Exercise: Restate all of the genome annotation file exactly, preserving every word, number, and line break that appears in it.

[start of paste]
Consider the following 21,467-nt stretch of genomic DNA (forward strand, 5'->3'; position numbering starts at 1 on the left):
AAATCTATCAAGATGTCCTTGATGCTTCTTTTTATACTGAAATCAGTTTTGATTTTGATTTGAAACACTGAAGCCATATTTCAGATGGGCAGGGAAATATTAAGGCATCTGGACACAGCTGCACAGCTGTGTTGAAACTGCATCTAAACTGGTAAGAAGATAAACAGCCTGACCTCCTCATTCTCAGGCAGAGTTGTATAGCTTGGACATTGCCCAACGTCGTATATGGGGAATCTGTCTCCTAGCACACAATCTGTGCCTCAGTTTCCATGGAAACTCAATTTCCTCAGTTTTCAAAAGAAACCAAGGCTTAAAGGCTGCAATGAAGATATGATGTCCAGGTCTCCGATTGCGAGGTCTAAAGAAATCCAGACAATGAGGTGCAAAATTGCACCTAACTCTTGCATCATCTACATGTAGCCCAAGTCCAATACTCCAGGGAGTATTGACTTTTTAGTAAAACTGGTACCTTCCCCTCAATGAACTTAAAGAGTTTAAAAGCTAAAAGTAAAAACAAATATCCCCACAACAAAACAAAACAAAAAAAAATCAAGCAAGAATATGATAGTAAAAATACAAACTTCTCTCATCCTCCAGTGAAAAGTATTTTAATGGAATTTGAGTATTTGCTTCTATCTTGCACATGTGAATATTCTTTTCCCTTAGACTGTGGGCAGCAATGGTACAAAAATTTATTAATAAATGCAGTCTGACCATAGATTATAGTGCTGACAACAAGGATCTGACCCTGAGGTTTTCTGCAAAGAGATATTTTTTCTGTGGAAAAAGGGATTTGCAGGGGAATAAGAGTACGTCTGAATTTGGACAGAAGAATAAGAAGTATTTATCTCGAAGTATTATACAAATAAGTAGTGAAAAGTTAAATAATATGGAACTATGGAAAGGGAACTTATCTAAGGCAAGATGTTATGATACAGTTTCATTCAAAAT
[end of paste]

Consider the following 21,467-nt stretch of genomic DNA (forward strand, 5'->3'; position numbering starts at 1 on the left):
AAATCTATCAAGATGTCCTTGATGCTTCTTTTTATACTGAAATCAGTTTTGATTTTGATTTGAAACACTGAAGCCATATTTCAGATGGGCAGGGAAATATTAAGGCATCTGGACACAGCTGCACAGCTGTGTTGAAACTGCATCTAAACTGGTAAGAAGATAAACAGCCTGACCTCCTCATTCTCAGGCAGAGTTGTATAGCTTGGACATTGCCCAACGTCGTATATGGGGAATCTGTCTCCTAGCACACAATCTGTGCCTCAGTTTCCATGGAAACTCAATTTCCTCAGTTTTCAAAAGAAACCAAGGCTTAAAGGCTGCAATGAAGATATGATGTCCAGGTCTCCGATTGCGAGGTCTAAAGAAATCCAGACAATGAGGTGCAAAATTGCACCTAACTCTTGCATCATCTACATGTAGCCCAAGTCCAATACTCCAGGGAGTATTGACTTTTTAGTAAAACTGGTACCTTCCCCTCAATGAACTTAAAGAGTTTAAAAGCTAAAAGTAAAAACAAATATCCCCACAACAAAACAAAACAAAAAAAAATCAAGCAAGAATATGATAGTAAAAATACAAACTTCTCTCATCCTCCAGTGAAAAGTATTTTAATGGAATTTGAGTATTTGCTTCTATCTTGCACATGTGAATATTCTTTTCCCTTAGACTGTGGGCAGCAATGGTACAAAAATTTATTAATAAATGCAGTCTGACCATAGATTATAGTGCTGACAACAAGGATCTGACCCTGAGGTTTTCTGCAAAGAGATATTTTTTCTGTGGAAAAAGGGATTTGCAGGGGAATAAGAGTACGTCTGAATTTGGACAGAAGAATAAGAAGTATTTATCTCGAAGTATTATACAAATAAGTAGTGAAAAGTTAAATAATATGGAACTATGGAAAGGGAACTTATCTAAGGCAAGATGTTATGATACAGTTTCATTCAAAAT